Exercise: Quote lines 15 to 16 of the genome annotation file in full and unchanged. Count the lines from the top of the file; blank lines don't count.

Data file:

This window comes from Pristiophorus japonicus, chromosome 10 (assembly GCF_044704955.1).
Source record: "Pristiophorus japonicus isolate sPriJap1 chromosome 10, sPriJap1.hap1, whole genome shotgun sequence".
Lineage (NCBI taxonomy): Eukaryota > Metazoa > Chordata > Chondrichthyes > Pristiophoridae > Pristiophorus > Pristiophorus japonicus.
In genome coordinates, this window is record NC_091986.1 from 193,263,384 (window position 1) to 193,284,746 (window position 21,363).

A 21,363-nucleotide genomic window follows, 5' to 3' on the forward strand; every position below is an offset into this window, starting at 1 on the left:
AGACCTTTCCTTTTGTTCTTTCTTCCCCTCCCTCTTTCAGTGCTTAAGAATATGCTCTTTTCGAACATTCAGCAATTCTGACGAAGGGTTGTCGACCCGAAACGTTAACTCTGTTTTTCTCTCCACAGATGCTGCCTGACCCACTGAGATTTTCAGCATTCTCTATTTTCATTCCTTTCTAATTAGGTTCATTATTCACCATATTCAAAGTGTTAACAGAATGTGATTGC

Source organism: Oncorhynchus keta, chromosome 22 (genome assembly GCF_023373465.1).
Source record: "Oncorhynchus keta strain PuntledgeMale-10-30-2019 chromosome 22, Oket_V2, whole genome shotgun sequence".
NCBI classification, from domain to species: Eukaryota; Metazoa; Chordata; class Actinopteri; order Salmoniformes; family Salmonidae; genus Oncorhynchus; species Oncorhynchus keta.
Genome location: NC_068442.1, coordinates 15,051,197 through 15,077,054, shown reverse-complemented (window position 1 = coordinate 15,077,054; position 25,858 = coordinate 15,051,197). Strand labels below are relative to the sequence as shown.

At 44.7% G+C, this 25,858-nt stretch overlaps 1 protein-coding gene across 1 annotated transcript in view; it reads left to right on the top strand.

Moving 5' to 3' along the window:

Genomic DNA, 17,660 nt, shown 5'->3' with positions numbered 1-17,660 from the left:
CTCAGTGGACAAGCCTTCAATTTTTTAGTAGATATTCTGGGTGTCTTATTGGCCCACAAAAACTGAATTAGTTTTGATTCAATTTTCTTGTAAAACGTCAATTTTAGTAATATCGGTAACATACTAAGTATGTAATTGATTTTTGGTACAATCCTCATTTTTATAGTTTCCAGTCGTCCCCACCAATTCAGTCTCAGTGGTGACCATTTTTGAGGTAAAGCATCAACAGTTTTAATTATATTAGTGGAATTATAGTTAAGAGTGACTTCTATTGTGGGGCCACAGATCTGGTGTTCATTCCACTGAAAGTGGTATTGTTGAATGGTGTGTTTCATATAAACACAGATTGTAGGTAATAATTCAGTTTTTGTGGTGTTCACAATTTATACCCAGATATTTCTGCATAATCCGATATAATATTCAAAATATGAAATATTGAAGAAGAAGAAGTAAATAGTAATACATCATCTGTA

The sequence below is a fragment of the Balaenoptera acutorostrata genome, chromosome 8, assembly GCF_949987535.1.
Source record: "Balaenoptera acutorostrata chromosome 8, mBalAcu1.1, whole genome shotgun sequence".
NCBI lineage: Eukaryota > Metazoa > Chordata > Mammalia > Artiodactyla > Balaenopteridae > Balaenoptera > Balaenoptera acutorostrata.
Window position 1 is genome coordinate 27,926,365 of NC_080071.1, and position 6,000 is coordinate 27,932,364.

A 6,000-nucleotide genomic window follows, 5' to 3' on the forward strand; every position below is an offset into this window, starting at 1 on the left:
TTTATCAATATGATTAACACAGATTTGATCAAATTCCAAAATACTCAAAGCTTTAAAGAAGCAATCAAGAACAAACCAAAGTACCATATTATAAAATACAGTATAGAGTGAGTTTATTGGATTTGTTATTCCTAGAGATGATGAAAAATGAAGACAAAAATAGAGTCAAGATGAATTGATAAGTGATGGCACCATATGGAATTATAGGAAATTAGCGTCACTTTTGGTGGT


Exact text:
The sequence below is a fragment of the Balaenoptera acutorostrata genome, chromosome 8, assembly GCF_949987535.1.
Source record: "Balaenoptera acutorostrata chromosome 8, mBalAcu1.1, whole genome shotgun sequence".